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A nest of yellow Cinquecento.

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ZSD Nysa 522, cousin of the Źuk.

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FIAT 126p in Kraków

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Polski FIAT

The car was produced in Poland under the brand Polski Fiat 126p (literally in English: Polish Fiat 126p) between 1973 and 2000. At first it was almost identical with the basic model: differences included a higher chassis, a modified grille on the back, and the front blinkers that were white in Italy but orange for other markets. To distinguish it from the original Italian car, the letter “p” was added to its name. It was produced by Fabryka Samochodów Małolitrażowych (FSM) in Bielsko-Biała and Tychy under Italian Fiatlicence. Throughout the 1980s the 126p was continuously modified. First it received upgraded brakes and new wheels from Italian Fiat, hazard blinkers were added to meet new law requirements, in 1985 tail fog light and factory back-up light were added to then standard plastic bumpers, an electronic ignition system and alternator replaced undersized generator around 1987. The factory battery in 126p had only 35 Amp-hour capacity which combined with undersized generator resulted in never fully charged battery unless someone drove the car without stopping for extended time period. Some owners upgraded to a 45 Amp-hour battery from Fiat 125p (1.5 Liter engine) to improve the cold start reliability. Due to a relatively low price it was very popular in Poland and was arguably the most popular car there in the 1980s. Its very small size gave it the nickname maluch (“the small one”,“small child”, pronounced [ˈmalux]). The nickname became so popular that in 1997 it was accepted by the producer as the official name of the car.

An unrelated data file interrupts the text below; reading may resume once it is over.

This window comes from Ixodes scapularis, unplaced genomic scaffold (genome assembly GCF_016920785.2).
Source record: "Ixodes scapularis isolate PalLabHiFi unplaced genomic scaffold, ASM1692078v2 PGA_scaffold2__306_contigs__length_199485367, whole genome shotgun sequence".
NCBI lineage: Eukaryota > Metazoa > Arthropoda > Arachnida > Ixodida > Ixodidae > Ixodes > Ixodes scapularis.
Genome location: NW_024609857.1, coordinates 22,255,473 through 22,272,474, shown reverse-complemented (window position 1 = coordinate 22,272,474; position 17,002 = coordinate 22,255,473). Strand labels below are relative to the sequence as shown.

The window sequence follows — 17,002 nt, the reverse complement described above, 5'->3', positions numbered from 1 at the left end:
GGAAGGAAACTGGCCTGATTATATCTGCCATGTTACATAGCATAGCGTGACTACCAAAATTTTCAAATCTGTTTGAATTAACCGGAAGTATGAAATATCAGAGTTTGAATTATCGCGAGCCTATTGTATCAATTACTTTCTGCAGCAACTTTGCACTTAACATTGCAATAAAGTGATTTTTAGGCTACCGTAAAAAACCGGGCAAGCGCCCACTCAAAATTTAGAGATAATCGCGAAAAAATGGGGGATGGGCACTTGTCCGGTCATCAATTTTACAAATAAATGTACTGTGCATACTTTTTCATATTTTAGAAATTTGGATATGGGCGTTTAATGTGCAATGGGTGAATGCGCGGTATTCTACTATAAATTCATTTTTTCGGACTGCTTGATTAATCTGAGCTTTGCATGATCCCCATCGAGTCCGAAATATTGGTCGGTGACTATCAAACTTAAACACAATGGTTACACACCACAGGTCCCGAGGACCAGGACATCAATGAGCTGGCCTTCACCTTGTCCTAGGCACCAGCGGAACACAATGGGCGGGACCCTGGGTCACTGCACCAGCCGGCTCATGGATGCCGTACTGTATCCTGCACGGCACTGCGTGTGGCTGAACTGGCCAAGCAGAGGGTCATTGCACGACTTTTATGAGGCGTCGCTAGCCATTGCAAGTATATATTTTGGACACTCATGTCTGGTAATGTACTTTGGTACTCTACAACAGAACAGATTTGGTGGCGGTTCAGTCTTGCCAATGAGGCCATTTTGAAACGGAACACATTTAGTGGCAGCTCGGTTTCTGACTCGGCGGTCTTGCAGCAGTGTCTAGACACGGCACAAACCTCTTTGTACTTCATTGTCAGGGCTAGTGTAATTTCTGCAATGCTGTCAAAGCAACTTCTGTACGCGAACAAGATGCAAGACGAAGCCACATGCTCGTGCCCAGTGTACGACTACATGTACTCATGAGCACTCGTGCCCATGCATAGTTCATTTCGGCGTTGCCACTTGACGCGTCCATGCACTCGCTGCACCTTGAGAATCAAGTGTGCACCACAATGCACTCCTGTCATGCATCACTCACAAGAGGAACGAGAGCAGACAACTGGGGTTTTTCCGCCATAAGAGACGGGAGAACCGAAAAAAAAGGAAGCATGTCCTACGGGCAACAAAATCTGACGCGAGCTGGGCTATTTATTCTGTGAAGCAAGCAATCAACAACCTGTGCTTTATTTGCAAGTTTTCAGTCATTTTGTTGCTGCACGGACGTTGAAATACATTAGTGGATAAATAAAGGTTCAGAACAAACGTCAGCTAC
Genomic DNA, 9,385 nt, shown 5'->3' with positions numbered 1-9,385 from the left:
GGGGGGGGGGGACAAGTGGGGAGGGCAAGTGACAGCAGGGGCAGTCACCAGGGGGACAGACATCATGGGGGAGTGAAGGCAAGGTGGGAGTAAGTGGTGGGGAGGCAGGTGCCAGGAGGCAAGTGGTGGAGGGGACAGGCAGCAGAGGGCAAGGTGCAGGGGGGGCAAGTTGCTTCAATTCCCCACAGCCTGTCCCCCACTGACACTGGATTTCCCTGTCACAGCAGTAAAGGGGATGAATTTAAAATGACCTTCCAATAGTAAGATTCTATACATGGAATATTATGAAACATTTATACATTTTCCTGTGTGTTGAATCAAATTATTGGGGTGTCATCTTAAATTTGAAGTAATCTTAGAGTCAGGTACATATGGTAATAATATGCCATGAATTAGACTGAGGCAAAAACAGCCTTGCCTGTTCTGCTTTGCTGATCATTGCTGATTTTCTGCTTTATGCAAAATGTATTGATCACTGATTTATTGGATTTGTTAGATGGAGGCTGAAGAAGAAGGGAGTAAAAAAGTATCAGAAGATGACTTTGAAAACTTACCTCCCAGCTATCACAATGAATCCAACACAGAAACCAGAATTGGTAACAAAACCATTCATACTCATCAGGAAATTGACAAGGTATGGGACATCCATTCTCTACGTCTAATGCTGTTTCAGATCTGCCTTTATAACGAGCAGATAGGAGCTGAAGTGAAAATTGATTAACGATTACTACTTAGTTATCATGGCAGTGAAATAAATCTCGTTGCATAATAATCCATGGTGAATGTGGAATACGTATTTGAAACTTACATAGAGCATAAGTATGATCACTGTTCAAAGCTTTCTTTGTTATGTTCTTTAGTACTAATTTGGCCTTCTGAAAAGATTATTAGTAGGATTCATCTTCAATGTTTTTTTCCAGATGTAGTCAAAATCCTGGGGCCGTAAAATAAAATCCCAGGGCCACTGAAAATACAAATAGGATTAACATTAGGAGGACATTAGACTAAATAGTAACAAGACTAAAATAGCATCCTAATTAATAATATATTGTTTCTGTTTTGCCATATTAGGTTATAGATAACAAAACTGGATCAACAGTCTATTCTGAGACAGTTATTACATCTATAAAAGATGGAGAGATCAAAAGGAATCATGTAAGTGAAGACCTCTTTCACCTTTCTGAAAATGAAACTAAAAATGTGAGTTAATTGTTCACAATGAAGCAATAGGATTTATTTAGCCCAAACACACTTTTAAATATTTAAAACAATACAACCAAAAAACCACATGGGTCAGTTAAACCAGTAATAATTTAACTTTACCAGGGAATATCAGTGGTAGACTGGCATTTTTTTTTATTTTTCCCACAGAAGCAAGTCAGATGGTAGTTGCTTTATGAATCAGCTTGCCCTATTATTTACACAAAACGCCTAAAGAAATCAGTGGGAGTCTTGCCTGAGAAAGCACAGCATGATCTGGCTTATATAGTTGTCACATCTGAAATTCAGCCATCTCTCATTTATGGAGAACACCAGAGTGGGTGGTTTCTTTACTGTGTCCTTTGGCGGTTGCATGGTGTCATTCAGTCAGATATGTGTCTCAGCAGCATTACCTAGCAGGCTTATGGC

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It is also a popular platform for electric engine and motorcycle engine swaps .

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FIAT 126p, Cinquecento and Seicento in Wrocław. I had a burgundy Seicento, very similar to the one in the last picture, for several years. I really liked this car.

In EuroNCAP crash tests, the Fiat Seicento was only awarded a 1.5 star rating, and fractionally beat the worst contenders in the history of EuroNCAP, namely the Rover 100 (a restyled Rover Metro, in turn directly based on the Austin Metro) and the original Chrysler Voyager MPV. This is not so surprising, as the car has an extremely short front-end and keeps many components from its predecessor, originally conceived in 1991.

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Żuk machine.

The Żuk (pl. beetle) was a van and light truck produced in Lublin, Poland, between 1958 and 1998 by FSC. It was based on FSO Warszawa which in turn was a copy of a Soviet passenger car GAZ-M20 Pobeda. The chassis, suspension and engine from FSO Warszawa formed the basis of the Żuk and the Nysa light vans designed in the late 1950s. Some 587,000 were made.

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I’m not saying FIAT 126 was designed for Dwarfs of Wrocław.

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Just put a candle inside, and you have your own rolling jack o’lantern.